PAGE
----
Lastly, an order management system is a very complicated system.  Your link posting did not work - but I can assure you that there will be many complicated relationships and many tables.  Your reference to inventory management is also concerning - I'm hoping you overstated your requirement here since inventory management is perhaps more complicated than order management.  I suggest you take a look at the adventureworks sample database and study the implementation - it does something similar. 

    • Proposed as answer by Fanny Liu Friday, April 12, 2013 7:51 AM
    • Marked as answer by Fanny Liu Monday, April 15, 2013 1:21 AM
    Monday, April 8, 2013 1:57 PM

All replies

  • I think you need the table Parts as you have to know what part is in stock. So vehicle has many parts that some are in stock and some aren't.

    Having vehicle_parts table tells us all parts for the specific vehicle and what parts are in stock. (InStock column ) . If you make a order and some of the parts are not in the stock the VEHICLE ORDERS's column IsCompleted is set to FALSE. Now that I would create a PartOrders table that contains what parts to what orders I need to order (it also contains OrderID,PartID,SupplierID,OrderDate and etc.). What do you think?


    Best Regards,Uri Dimant SQL Server MVP, http://sqlblog.com/blogs/uri_dimant/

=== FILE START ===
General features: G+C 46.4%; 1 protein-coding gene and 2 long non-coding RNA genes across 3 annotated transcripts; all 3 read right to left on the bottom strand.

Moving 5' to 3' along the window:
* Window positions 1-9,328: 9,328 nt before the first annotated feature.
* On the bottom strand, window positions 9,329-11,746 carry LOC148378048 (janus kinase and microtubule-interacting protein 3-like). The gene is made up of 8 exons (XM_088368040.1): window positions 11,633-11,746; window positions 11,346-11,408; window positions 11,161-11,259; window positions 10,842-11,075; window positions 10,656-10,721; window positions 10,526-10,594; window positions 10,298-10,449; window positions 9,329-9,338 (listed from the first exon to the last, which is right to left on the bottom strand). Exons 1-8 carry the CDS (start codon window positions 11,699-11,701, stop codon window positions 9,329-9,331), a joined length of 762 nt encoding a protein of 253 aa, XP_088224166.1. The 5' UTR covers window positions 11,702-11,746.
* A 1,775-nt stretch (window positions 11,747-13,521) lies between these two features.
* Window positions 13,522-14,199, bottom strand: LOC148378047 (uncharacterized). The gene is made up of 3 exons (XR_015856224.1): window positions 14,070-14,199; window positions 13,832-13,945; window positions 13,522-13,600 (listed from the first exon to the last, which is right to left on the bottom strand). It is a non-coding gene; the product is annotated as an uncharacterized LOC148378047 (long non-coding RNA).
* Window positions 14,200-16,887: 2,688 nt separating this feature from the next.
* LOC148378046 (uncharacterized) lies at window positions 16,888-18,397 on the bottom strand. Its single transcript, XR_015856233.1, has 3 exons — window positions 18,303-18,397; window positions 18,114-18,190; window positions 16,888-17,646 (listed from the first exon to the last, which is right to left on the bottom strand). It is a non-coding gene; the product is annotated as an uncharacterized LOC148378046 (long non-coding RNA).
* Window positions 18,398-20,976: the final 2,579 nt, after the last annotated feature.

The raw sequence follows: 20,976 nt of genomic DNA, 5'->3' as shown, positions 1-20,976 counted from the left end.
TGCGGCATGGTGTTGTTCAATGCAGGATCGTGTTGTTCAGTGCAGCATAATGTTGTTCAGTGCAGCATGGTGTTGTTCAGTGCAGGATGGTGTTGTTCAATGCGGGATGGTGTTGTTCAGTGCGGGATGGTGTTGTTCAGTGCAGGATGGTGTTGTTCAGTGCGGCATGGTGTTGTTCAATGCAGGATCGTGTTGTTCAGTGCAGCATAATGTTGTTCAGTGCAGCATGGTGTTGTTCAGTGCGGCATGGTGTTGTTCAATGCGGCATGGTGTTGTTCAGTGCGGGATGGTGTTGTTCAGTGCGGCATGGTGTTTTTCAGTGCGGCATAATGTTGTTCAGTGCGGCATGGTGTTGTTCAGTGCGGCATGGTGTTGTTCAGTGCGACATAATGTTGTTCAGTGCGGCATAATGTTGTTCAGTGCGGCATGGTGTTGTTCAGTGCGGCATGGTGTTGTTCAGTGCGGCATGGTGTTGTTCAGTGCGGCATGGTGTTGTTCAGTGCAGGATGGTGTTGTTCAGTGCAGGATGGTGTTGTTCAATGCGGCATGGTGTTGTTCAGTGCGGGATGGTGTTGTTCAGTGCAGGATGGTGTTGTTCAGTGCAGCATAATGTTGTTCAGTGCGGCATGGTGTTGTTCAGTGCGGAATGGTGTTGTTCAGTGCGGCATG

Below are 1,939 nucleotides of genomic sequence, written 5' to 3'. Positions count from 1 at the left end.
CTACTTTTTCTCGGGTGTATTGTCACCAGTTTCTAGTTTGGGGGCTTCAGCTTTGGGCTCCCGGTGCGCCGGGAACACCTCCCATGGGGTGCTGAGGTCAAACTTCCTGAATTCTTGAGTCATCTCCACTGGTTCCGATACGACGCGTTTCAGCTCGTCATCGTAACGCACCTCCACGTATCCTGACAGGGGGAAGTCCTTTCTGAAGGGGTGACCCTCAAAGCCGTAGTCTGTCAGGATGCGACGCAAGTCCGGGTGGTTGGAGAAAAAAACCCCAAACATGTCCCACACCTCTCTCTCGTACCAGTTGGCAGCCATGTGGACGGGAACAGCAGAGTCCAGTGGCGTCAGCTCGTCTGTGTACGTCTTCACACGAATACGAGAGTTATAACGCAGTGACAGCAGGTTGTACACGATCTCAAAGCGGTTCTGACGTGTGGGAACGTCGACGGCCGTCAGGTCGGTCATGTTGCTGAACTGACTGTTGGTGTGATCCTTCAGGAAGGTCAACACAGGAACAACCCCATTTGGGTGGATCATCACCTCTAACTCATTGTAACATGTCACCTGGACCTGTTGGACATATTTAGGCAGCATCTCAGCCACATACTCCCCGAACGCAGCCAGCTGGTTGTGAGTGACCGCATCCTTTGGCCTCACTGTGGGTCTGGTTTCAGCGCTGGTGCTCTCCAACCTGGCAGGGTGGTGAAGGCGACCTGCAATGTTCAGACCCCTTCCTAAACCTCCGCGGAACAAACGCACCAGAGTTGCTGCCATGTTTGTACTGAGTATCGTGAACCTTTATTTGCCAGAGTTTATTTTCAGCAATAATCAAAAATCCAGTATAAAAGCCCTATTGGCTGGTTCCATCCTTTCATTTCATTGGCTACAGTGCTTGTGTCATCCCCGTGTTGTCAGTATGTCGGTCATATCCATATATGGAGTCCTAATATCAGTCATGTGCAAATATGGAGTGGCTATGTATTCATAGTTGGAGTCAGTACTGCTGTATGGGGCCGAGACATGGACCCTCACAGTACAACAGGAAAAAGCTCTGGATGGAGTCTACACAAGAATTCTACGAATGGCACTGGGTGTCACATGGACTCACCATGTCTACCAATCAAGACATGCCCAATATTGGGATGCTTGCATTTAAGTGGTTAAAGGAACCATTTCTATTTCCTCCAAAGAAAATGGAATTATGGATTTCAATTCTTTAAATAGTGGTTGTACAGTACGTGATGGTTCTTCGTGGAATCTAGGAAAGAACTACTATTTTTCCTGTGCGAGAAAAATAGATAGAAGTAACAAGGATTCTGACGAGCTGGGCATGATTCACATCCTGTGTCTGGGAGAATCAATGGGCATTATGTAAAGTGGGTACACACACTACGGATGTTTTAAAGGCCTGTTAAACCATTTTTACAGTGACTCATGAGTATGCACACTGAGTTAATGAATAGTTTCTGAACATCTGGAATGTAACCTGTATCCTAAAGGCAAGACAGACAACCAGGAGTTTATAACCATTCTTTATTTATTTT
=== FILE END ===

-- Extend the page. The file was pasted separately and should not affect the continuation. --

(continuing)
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    Monday, April 8, 2013 5:25 AM
  • If you have difficulty writing the requirements, you will only magnify the problem trying to translate that into a database design.  You first wrote "A department places an order for a vehicle".  Later on, you say "an order can have many vehicles".  To confuse things, you also said that the purchasing department creates an order a vehicle.  Quite simply, you intermix singular and plural terms as well as use duplicative ownership / creation responsibility.  Take a step back and forget about who does what.  Focus on "what" first.  Identify your entities and their attributes.  

    In addition, I'll warn you that asking someone that is not intimately aware of your particular needs / process / system to validate your design is a dangerous thing to do.  A forum like this does not really provide sufficient context or discussion to adequately understand a particular model or how closely that model matches the system it is intended to implement. 

    That said, you description of Parts and its relationships concerns me.  That term implies a "building" process, not a purchasing process.  Perhaps you meant something more like "options" or "accessories".  One thing to keep in mind is that this type of thing can change over time.  What was purchased last year (or even last month) may no longer be available - having been replaced, superceded, or simply dropped.  One should not be able to order things which cannot be purchased (or no longer exist).

    Lastly, an order management system is a very complicated system.  Your link posting did not work - but I can assure you that there will be many complicated relationships and many tables.  Your reference to inventory management is also concerning - I'm hoping you overstated your requirement here since inventory management is perhaps more complicated than order management.  I suggest you take a look at the adventureworks sample database and study the implementation - it does something similar. 

    • Proposed as answer by Fanny Liu Friday, April 12, 2013 7:51 AM
    • Marked as answer by Fanny Liu Monday, April 15, 2013 1:21 AM
    Monday, April 8, 2013 1:57 PM